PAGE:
Carved by artist Gino Salerno, who had several wooden works of art on display around town, the sculptures were absolutely beautiful! It took Salerno nearly a year to complete the sculptures, but it was well worth the wait. According to Woydziak, the yellow brick road then featured sculptures of  Dorothy and Toto, Scarecrow, Tin Man, Cowardly Lion, Glenda the Good Witch, The Wicked Witch of the West, the Wizard, six or seven munchkins and the tornado.

For a few years, the park hosted a "Come Walk With Dorothy" event that took place during Wichita's Riverfest. During the event, costumed characters from the movie were at the park to interact with guests! 

Since removed from the park due to vandalism and natural wear-and-tear, the characters were a park staple for many years.

Central and Zoo Blvd.

if you've been through this intersection, you've likely noticed a swirling brick path that circles to a halt in its center, from which a pole topped by a sculpture protrudes.

We aren't totally certain of the origin of this sculpture, who did it, or what it signifies, as there is no plaque or dedication at the site. We do know one thing, however, and that's that the unusually severe curvature of the path reminds of the yellow brick road, as this is how it is depicted in the film! What do you think?


Local Land of Oz Events

Local Events

Land of Oz Invitational

Oz themed events are no stranger to Wichita, either. ICT hosts a few annual events in honor of Dorothy and her friends, including the Land of Oz Invitational meet, an annual Wichita Gymnastics club event. The event celebrates its 17th year in 2017 and will take place at Century II Performing Arts and Convention Center from Feb. 17-19. Check it out here.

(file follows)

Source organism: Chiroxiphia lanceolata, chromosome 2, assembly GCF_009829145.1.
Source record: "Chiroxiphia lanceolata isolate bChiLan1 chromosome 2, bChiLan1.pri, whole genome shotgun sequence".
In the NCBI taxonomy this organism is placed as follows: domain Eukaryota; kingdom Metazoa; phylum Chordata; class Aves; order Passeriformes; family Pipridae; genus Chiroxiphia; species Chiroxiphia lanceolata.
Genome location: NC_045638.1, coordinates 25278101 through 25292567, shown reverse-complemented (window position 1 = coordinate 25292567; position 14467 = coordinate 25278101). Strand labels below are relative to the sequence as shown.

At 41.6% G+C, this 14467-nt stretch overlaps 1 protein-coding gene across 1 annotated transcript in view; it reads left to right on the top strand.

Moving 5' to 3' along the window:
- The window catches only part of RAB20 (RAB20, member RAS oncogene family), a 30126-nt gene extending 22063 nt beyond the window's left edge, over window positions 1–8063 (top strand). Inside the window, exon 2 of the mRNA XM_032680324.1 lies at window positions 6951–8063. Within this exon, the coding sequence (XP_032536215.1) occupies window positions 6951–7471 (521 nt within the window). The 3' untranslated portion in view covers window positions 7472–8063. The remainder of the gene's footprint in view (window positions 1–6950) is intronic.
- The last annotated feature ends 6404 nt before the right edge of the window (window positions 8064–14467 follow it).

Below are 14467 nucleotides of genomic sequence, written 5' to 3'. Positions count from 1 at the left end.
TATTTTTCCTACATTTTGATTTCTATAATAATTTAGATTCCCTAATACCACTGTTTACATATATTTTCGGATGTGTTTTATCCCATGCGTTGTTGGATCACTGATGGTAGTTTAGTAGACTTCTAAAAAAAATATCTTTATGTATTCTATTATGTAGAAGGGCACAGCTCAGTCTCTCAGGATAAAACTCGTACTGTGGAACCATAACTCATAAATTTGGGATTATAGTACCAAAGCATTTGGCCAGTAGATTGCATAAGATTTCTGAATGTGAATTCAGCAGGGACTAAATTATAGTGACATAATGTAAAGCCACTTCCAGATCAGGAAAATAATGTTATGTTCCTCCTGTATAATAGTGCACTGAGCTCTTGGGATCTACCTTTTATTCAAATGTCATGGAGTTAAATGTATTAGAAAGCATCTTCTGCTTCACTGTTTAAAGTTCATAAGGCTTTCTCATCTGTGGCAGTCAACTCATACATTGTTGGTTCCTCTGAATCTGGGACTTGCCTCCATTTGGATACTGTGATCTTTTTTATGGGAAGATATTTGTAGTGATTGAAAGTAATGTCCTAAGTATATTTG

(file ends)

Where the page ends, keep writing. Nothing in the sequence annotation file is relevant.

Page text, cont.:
Oz'some Family Bike Fest

Watson Park has also held an "Oz'some Family Bike Fest" in 2013. The family-friendly event that highlighted 1, 2, 5, and 25 mile rides through the park and along the river path. In addition to the rides themselves, the event also offered bike safety education, bike polo, geocaching, a bicycle parade and more.

Follow the Yellow Brick Road Mindstorm 

Wichita State University's College of engineering hosts the annual Shocker Mindstorms event, designed to encourage students, from kindergarten to adult, to experience STEM (Science, Technology, Engineering and Mathematics). Each year the event offers a different theme. In 2012, the event was titled Follow The Yellow Brick Road. The theme of this year's Mindstorms event has yet to be announced. Learn more here.


Oz Organizations

Oz Organizations

In addition, the local community has further embraced its ties to the film through several Oz-themed organizations.

OZ Bicycle Club

Wichita's OZ Bicycle Club is one of the largest and oldest cycling clubs in the Midwest. The full-service club, offers regular rides and events, with the biggest being the Wicked Wind 100, on the weekend after Mother’s Day every year. OZ bicycle Club also holds monthly meetings are held year-round. Learn more.

Wichita Children's home O.Z. Program

The Wichita Children’s Home's newest program, O.Z. (Opportunity Zone), serves as an extension of the SOS program which provides homeless, runaway or at-risk youth with a place where they are able to establish positive relationships with adults, get connected with resources and ultimately achieve stability in their lives. More information on the program is available here

Kansas Boys and Girls Club Oz Elite Basketball

The Kansas Boys and Girls Club offers Oz Elite Basketball, a Non-profit, charitable, elite basketball organization providing Wichita and other areas in the state of Kansas with a competitive youth basketball organization. the Oz Elite Basketball program challenges the abilities of players. Oz teams compete against some of the best competition in the country. Further details are available here